This past weekend, Americans celebrated Labor Day. Unlike European and many other countries, who celebrate the toils of workers on May 1 of each year, the US opted back in 1894 to honor worker contributions on the first Monday of September.
Traditionally, US Labor Day marks the end of the US summer work and school holidays. Even though the coming workweek is therefore shortened, it is also when many investors and traders will be back at their desks (in person or virtually) for the first time in several weeks, digesting the news and making decisions about how to position their portfolios for the remainder of 2022.
What they see won’t be very pleasant.
Last week’s dismal market performance is a sobering reminder of the challenges that lie ahead. Sobering is, indeed, the apt term, as markets deal with a ‘hangover’ from Fed Chairman Powell’s brief, but very hawkish, statements in last month’s Jackson Hole speech. In a span of nine minutes, Powell managed to reverse budding optimism (and consensus thinking) about ‘peak tightening’ across fixed income, equity, and commodity markets, in the process sending all of them sharply lower. Since his Jackson Hole speech, all asset classes and virtually all sub-components of asset classes have tumbled. As they return to work, investors have few points of refuge. One can hardly fault Wall Streeters if they labor in the days ahead.
Market reprieves are typically granted by new information that turns investor sentiment. Yet the data flow in the coming week will be relatively light, with Chinese Caixin PMI, the US non-manufacturing ISM, the Fed’s Beige Book, and US jobless claims topping the list.
What will be missing is data about US inflation, which has become the proverbial straw that stirs the market’s drink. Without evidence of a broad-based decline in inflation, the Fed will continue to tighten and—in Powell’s words—will be willing to inflict and accept pain. That pain, of course, will be acutely felt by investors in bond markets (via lower prices and higher yields), equity markets (via lower earnings expectations and lower valuations) and in commodities (via weaker expected demand). In other words, in just about all main market asset classes.
Market confidence can only be restored by signs that overall inflation pressures (not just food and energy) are moderating. To wit, last Friday’s initial positive response to the US August employment report was due to the welcome news that month-on-month wage gains slowed, and that the labor force participation rate ticked higher. But news that Russia would not re-open gas supplies (presumably in response to the G-7 oil price cap announcement) served as a reminder that today’s inflation is also driven by inflexible supply. Duly, the market’s initial enthusiasm crumbled.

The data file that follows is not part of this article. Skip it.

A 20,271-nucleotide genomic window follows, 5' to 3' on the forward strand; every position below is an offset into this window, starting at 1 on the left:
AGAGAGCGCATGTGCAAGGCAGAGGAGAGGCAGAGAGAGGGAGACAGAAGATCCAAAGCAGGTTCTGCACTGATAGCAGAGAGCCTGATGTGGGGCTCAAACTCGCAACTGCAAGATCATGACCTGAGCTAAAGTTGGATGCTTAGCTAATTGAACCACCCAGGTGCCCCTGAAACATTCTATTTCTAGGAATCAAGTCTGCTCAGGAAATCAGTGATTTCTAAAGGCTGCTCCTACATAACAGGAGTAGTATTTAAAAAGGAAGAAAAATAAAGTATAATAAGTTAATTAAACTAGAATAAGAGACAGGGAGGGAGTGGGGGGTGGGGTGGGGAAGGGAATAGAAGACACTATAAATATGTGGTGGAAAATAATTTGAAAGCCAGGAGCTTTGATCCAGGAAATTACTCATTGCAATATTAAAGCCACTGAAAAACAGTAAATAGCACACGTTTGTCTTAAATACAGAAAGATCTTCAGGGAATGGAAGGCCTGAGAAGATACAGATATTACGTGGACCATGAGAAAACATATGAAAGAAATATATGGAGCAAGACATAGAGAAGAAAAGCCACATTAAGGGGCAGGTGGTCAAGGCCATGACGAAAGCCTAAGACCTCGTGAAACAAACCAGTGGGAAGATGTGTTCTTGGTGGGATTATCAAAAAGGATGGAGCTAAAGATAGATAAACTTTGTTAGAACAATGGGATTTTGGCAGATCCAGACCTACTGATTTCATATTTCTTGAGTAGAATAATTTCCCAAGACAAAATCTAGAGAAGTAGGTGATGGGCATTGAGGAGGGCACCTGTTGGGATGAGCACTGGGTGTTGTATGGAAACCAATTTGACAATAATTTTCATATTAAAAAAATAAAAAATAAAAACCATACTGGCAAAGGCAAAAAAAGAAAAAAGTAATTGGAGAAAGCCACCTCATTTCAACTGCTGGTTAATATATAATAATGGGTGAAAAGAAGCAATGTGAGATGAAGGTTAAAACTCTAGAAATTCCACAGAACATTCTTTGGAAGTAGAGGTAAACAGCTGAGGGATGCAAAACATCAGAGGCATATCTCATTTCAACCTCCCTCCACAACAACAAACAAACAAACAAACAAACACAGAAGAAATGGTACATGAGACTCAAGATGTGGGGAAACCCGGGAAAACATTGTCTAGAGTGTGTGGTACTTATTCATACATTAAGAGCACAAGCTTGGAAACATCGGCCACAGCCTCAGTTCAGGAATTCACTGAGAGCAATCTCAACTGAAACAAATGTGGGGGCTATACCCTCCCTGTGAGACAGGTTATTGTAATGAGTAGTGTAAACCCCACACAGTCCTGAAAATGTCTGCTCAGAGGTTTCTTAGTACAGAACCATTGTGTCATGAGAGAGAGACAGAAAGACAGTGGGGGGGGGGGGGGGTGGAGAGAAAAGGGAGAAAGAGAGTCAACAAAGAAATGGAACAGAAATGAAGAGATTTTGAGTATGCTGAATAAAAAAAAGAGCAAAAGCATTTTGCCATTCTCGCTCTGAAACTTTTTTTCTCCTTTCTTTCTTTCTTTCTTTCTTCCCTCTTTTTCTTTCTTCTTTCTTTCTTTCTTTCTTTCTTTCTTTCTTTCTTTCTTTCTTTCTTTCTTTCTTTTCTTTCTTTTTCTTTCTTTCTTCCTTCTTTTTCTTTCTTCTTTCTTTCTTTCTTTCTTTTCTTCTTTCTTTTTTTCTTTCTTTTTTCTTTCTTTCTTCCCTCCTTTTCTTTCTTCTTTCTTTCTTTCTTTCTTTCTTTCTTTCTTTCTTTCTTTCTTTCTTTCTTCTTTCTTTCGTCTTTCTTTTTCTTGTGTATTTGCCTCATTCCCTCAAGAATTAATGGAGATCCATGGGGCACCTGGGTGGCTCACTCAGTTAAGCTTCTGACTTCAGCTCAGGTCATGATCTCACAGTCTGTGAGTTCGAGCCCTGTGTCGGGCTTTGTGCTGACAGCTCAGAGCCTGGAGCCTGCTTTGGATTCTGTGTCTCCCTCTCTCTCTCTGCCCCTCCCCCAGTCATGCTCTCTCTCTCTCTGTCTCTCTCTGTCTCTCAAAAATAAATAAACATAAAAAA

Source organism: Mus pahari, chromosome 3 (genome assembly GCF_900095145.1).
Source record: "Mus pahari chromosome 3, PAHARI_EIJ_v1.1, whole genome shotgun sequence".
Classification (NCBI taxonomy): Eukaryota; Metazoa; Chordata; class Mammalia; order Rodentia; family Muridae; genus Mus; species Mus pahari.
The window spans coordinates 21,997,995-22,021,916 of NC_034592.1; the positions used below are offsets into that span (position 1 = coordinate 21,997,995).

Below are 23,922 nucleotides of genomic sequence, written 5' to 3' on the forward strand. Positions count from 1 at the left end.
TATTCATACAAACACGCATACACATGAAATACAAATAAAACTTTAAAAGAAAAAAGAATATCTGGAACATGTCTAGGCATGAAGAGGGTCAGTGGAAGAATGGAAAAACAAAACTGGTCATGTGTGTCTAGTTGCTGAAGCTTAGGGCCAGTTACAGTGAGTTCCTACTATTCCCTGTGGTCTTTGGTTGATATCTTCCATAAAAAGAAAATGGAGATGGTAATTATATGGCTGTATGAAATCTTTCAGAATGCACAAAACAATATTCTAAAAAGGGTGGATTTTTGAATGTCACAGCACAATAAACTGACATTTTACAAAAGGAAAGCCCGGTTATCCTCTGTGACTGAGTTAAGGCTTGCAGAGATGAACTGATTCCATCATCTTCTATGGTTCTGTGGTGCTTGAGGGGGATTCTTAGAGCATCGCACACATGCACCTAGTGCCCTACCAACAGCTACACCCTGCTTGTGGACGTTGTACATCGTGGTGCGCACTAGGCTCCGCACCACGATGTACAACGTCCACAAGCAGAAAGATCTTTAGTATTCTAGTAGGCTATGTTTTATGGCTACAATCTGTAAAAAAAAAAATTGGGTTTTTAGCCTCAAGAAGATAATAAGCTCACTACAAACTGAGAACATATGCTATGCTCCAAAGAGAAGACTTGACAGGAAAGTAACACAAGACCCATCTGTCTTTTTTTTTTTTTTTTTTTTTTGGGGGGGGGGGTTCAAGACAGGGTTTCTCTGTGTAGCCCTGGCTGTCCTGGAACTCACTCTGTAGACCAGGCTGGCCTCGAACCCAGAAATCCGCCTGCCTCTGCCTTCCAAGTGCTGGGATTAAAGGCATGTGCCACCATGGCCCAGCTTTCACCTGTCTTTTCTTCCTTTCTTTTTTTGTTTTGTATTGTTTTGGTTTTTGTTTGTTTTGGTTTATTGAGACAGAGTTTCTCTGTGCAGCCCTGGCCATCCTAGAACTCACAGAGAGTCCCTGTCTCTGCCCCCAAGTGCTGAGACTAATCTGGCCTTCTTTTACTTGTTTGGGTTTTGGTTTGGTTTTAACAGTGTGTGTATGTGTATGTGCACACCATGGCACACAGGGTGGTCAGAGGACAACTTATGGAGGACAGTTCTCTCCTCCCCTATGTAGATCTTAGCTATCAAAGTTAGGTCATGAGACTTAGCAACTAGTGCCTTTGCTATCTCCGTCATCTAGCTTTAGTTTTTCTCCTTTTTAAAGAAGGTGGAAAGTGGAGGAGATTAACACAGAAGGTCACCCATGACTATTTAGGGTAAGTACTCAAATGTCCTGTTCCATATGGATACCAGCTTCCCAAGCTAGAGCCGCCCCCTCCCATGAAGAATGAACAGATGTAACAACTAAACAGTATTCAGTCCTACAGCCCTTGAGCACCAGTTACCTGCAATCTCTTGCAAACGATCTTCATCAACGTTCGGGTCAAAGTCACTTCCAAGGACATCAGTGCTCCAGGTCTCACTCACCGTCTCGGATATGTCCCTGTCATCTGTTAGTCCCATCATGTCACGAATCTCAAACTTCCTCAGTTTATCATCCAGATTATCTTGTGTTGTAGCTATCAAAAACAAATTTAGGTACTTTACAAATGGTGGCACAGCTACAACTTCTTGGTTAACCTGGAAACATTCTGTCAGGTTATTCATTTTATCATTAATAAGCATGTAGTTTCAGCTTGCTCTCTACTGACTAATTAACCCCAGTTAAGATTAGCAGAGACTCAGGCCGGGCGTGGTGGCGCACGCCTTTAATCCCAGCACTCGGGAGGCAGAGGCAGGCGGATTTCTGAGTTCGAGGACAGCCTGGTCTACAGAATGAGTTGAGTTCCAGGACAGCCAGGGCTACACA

Simply put, investors – and the Federal Reserve – need to see much more evidence that inflation pressures are receding. This week, the focus will be on the price component of the non-manufacturing ISM index (which has already begun to decline) and in any supportive anecdotal comments found in Fed’s Beige Book. Investors need to see compelling evidence soon that inflation will moderate before Fed tightening does significant damage to economic growth and corporate profits. Inflation, to mix metaphors, is the fulcrum on which tactical asset allocations hinge over the remainder of 2022.
That also places the spotlight on corporate earnings. Over the next few weeks, the third quarter 2022 pre-announcement period will be in full swing, which is typically when companies release bad news (to be followed by mostly positive surprises during the regular reporting period). Thus far, according to FactSet, 65 S&P500 companies have issued negative guidance for the third quarter, against 40 companies offering positive guidance. As FactSet also notes, analyst expectations are also falling faster for Q3 than is typically the case. There is a glimmer of hope in those numbers—at the very least, negative news is already filtering into market prices.
So, yes, investors face significant challenges as they return to work. But Labor Day is meant to recognize the contributions of hard-working ordinary men and women far from Wall Street. It would be wrong to exclude them from our thinking and writing.
And, as much as laborers differ from Wall Streeters, today they share something in common—a desire for inflation to recede. For workers, high inflation erodes purchasing power. Headline inflation is what they pay for gasoline, food, rent, clothing and discretionary items, and headline inflation is outstripping wage gains for most American workers. But high inflation also holds a second risk—job losses. When Chairman Powell spoke of ‘pain’ in Jackson Hole, he was undoubtedly referring to the need to see job growth slow, to see unemployment rise, and to see wage pressures decline. Rightly or wrongly (and the case can be made for the latter), the Fed still views inflation dynamics predicated largely on a trade-off between jobs and prices. The longer inflation remains elevated, the more jobs will be sacrificed.
So, as America returns to work this week, Wall Street and Main Street share a common desire to see inflation decline lest it forces the Fed to inflict a lot more pain. One can only hope that Labor Day will not be followed by laboring days.